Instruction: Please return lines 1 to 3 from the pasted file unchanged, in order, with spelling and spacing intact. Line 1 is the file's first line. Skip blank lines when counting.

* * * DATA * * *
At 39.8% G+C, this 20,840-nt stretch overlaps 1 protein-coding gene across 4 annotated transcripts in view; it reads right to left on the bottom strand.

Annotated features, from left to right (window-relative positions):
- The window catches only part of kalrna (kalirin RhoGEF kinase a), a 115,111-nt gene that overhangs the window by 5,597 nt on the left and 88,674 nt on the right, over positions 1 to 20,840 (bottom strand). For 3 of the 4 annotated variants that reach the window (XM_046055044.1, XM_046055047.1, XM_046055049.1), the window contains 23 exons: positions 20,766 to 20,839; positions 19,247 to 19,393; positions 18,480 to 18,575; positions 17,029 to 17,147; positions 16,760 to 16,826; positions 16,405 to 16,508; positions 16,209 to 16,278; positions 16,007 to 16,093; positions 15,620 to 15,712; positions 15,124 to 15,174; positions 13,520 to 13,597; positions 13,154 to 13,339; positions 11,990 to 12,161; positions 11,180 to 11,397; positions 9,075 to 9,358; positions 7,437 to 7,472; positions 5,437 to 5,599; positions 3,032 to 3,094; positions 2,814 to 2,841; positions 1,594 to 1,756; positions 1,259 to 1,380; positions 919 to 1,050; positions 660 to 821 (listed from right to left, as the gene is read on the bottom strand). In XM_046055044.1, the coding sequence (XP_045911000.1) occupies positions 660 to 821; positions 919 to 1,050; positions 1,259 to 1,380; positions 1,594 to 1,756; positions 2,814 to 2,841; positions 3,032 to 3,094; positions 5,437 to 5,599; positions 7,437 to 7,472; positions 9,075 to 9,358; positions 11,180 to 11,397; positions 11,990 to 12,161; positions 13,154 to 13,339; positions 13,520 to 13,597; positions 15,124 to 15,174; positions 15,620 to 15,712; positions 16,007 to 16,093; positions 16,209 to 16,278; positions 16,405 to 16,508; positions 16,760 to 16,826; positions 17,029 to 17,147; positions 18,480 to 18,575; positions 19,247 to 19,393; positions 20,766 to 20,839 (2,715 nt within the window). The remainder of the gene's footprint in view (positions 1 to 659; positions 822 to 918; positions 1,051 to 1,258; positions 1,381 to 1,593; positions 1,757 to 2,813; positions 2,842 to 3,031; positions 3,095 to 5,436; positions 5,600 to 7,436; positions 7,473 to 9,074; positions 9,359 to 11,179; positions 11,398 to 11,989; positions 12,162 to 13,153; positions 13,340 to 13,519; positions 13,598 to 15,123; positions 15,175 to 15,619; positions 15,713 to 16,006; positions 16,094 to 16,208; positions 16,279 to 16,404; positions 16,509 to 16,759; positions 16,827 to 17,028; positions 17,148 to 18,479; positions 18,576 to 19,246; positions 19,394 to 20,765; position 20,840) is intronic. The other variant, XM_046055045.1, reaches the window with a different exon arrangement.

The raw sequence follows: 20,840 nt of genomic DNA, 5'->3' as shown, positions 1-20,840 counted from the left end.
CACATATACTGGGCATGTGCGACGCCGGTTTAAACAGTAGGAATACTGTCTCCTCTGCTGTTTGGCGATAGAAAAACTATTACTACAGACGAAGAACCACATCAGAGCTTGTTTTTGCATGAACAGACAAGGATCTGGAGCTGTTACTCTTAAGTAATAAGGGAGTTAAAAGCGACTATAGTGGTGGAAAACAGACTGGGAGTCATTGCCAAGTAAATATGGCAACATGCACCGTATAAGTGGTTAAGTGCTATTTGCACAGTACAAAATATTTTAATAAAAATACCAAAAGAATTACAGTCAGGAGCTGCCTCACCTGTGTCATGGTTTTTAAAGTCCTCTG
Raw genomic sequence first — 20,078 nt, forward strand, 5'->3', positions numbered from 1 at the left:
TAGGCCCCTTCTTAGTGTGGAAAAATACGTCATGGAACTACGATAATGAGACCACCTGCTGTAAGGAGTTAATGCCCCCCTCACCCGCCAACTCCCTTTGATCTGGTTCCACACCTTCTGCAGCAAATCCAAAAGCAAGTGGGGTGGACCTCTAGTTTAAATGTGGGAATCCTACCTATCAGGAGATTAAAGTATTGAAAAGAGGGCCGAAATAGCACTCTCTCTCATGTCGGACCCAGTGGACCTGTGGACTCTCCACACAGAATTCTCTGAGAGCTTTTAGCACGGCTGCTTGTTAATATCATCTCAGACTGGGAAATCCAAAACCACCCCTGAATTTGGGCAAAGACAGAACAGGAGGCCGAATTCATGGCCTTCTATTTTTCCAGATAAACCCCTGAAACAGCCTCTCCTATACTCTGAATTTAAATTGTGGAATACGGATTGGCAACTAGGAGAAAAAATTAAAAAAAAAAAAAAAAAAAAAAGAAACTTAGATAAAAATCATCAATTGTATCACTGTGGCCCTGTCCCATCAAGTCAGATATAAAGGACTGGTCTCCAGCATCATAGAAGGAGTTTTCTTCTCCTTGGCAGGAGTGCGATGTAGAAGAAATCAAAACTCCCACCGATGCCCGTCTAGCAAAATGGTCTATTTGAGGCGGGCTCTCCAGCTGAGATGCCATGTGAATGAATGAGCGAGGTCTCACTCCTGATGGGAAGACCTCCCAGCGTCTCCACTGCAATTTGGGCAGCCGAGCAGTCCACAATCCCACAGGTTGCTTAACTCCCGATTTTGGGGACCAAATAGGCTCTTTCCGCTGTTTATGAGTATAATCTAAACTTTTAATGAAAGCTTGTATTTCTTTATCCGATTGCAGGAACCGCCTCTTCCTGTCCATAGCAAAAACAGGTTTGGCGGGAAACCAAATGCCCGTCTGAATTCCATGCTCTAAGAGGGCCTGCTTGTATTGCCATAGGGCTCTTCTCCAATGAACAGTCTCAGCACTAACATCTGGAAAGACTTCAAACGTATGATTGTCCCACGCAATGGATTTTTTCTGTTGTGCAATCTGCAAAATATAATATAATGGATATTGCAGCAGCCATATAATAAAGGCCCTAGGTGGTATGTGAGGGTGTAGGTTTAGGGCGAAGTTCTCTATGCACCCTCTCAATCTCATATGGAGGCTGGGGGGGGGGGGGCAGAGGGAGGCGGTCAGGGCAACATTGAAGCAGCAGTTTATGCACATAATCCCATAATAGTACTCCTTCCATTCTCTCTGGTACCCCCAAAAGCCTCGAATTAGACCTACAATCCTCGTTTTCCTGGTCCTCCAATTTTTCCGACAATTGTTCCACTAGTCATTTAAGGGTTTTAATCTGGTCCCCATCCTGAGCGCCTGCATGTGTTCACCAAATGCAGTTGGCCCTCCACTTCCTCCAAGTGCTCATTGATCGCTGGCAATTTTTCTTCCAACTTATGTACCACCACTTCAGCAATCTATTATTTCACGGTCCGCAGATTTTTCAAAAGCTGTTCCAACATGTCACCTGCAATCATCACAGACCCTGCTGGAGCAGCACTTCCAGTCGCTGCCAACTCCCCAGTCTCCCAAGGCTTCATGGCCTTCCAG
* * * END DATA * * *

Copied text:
At 39.8% G+C, this 20,840-nt stretch overlaps 1 protein-coding gene across 4 annotated transcripts in view; it reads right to left on the bottom strand.

Annotated features, from left to right (window-relative positions):
- The window catches only part of kalrna (kalirin RhoGEF kinase a), a 115,111-nt gene that overhangs the window by 5,597 nt on the left and 88,674 nt on the right, over positions 1 to 20,840 (bottom strand). For 3 of the 4 annotated variants that reach the window (XM_046055044.1, XM_046055047.1, XM_046055049.1), the window contains 23 exons: positions 20,766 to 20,839; positions 19,247 to 19,393; positions 18,480 to 18,575; positions 17,029 to 17,147; positions 16,760 to 16,826; positions 16,405 to 16,508; positions 16,209 to 16,278; positions 16,007 to 16,093; positions 15,620 to 15,712; positions 15,124 to 15,174; positions 13,520 to 13,597; positions 13,154 to 13,339; positions 11,990 to 12,161; positions 11,180 to 11,397; positions 9,075 to 9,358; positions 7,437 to 7,472; positions 5,437 to 5,599; positions 3,032 to 3,094; positions 2,814 to 2,841; positions 1,594 to 1,756; positions 1,259 to 1,380; positions 919 to 1,050; positions 660 to 821 (listed from right to left, as the gene is read on the bottom strand). In XM_046055044.1, the coding sequence (XP_045911000.1) occupies positions 660 to 821; positions 919 to 1,050; positions 1,259 to 1,380; positions 1,594 to 1,756; positions 2,814 to 2,841; positions 3,032 to 3,094; positions 5,437 to 5,599; positions 7,437 to 7,472; positions 9,075 to 9,358; positions 11,180 to 11,397; positions 11,990 to 12,161; positions 13,154 to 13,339; positions 13,520 to 13,597; positions 15,124 to 15,174; positions 15,620 to 15,712; positions 16,007 to 16,093; positions 16,209 to 16,278; positions 16,405 to 16,508; positions 16,760 to 16,826; positions 17,029 to 17,147; positions 18,480 to 18,575; positions 19,247 to 19,393; positions 20,766 to 20,839 (2,715 nt within the window). The remainder of the gene's footprint in view (positions 1 to 659; positions 822 to 918; positions 1,051 to 1,258; positions 1,381 to 1,593; positions 1,757 to 2,813; positions 2,842 to 3,031; positions 3,095 to 5,436; positions 5,600 to 7,436; positions 7,473 to 9,074; positions 9,359 to 11,179; positions 11,398 to 11,989; positions 12,162 to 13,153; positions 13,340 to 13,519; positions 13,598 to 15,123; positions 15,175 to 15,619; positions 15,713 to 16,006; positions 16,094 to 16,208; positions 16,279 to 16,404; positions 16,509 to 16,759; positions 16,827 to 17,028; positions 17,148 to 18,479; positions 18,576 to 19,246; positions 19,394 to 20,765; position 20,840) is intronic. The other variant, XM_046055045.1, reaches the window with a different exon arrangement.